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Kale Butternut Squash Stew over Polenta checks every box for a delicious fall dinner. This vegetable forward meal is bright with the beautiful orange of the butternut squash, the bright green of the kale and the pale yellow of the creamy polenta. The small amount of pancetta is just the right amount to add a salty, crunchy topping to this thoroughly delicious meal. If, however, you wish to keep the meal vegetarian/vegan, I would make some mushroom “bacon” or crispy shallots as a topping instead.
I served this over a creamy, slightly cheesy polenta, but it would be equally delicious over millet, rice or your grain of choice. The polenta added just the right contrast – and color – for me. And if you are going vegan, nowadays you can find vegan cheeses at many mainstream grocery stores. And an unsweetened plant-based “milk” and “butter” would substitute well for the dairy versions.
It always pleasantly surprises me when I come across a recipe that seems almost an afterthought to a magazine that I’m checking out. This one was in the November 2022 issue of Chicago. The recipe by Sarah Grueneberg from her cookbook Listen to Your Vegetables is served as a Thanksgiving side dish. However, after reading it, I thought that by playing around a bit with proportions, and serving it over polenta, Kale Butternut Squash Stew would make a satisfying main meal. And I was right!
This is such a happy dish. Just looking at the beautiful colors makes me smile. And with just a few simple ingredients – and a glass of a nice red wine – we ate well and felt great doing it. The only ingredient that proved a little tricky to find was an Italian pancetta. The grocery stores all sold “pancetta” from Wisconsin. Finally, after a visit to Eataly, I was successful in sourcing the real thing. A good thick-cut “bacon” of any variety would also produce a delicious result, but I was determined to use pancetta.
It was amazing how a such a small amount could impart so much flavor. If you choose to leave it out, then I would definitely use EVOO with some minced garlic and sage thrown in at the beginning. In addition, I would serve the dish with a flavorful topper like a mushroom “bacon” for just the right amount of punch.
Kale, Butternut Squash Stew is an uncomplicated dish to make. But I have found that some of the best meals I have ever eaten are simple dishes made well. This dish encompasses everything I love about autumn in one dish. And my husband raved about it. The next time I make this, I think I’ll make an apple pie for dessert….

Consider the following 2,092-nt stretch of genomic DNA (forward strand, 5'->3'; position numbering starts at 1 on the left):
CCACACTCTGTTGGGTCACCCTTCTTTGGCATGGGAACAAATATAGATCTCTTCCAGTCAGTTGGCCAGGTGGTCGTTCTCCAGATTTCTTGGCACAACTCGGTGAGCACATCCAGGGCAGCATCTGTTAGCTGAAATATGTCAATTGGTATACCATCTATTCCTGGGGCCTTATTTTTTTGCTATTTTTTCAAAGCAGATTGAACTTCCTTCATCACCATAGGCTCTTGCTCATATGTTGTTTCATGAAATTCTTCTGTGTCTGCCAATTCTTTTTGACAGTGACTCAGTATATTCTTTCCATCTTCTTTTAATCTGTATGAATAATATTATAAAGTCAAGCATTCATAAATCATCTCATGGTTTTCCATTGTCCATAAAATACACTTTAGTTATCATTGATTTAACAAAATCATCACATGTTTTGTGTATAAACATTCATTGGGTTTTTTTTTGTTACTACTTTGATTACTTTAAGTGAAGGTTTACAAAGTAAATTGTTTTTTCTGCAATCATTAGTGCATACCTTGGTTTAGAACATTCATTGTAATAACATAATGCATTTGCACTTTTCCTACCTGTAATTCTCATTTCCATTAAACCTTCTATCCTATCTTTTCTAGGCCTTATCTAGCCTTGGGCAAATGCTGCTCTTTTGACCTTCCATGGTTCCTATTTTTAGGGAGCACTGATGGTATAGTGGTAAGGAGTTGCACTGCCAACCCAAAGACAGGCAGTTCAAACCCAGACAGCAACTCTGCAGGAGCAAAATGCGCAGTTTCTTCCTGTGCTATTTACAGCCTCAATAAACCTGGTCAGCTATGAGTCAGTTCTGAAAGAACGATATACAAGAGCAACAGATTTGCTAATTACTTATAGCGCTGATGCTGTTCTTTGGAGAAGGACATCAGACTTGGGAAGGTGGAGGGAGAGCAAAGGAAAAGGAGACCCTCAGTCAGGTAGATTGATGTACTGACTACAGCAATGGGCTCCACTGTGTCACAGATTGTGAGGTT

Yield: 4 generous portions with polenta or other grain
1/2 cup pancetta or thick-cut bacon, diced
2 teaspoons EVOO
1 medium butternut squash, peeled and cut into large dice
1 medium red onion, peeled and coarsely chopped
kosher salt and fresh cracked black pepper to taste
1.5 Tablespoons fresh thyme leaves (I used Lemon Thyme)
1 14.5 ounce can diced tomatoes in juice
2 large bunches of Tuscan (also called Lacinato or Dino) Kale, washed, stems removed and torn into 3-inch pieces.
2 cups of vegetable or chicken stock
In a large, heavy pot or deep, wide pan (cast iron is great here) cook the pancetta in the EVOO over medium heat until the fat is rendered and the pancetta is golden and crispy. Transfer to a paper towel-lined plate and set aside. Do NOT wipe out the pan!
Return the pan to medium heat and add the squash and onion. Season well with salt. Start with 1 teaspoon. You can always add more. Mix through coating the vegetables with the oil and fat from the pancetta, if used. (If you chose not to use pancetta or bacon, then add 2 more teaspoons of EVOO to the pan before adding the squash and onion.) Cook until the vegetables are softened and beginning to caramelize. This will take about 10 minutes.
Add the thyme and stir through with a wooden spoon, scraping up any brown bits on the bottom of the pot.
Pour in the tomatoes and cook until thickened and the liquid has reduced – about another 10 minutes.
Stir in the kale and cook just until it begins to wilt. Add the stock, reduce the heat to medium low. You’ll want to cook the mixture for about 20 more minutes or until it has thickened and everything has had a chance to make friends and meld. Taste and adjust your seasoning and add lots of fresh, cracked black pepper.
While the stew is cooking, make your polenta, according to your preferences and the package instructions. I like to cook mine in a mix of milk and water and I add plenty of butter and black pepper. At the end of the cooking time, I stir in some freshly grated Pecorino or Parmesan. For this dish, you want the polenta to be soft and creamy.
Top the servings with the bits of polenta or mushroom “bacon.” A nice red wine and some flatbread or other crispy bread is all that is needed to have a small feast.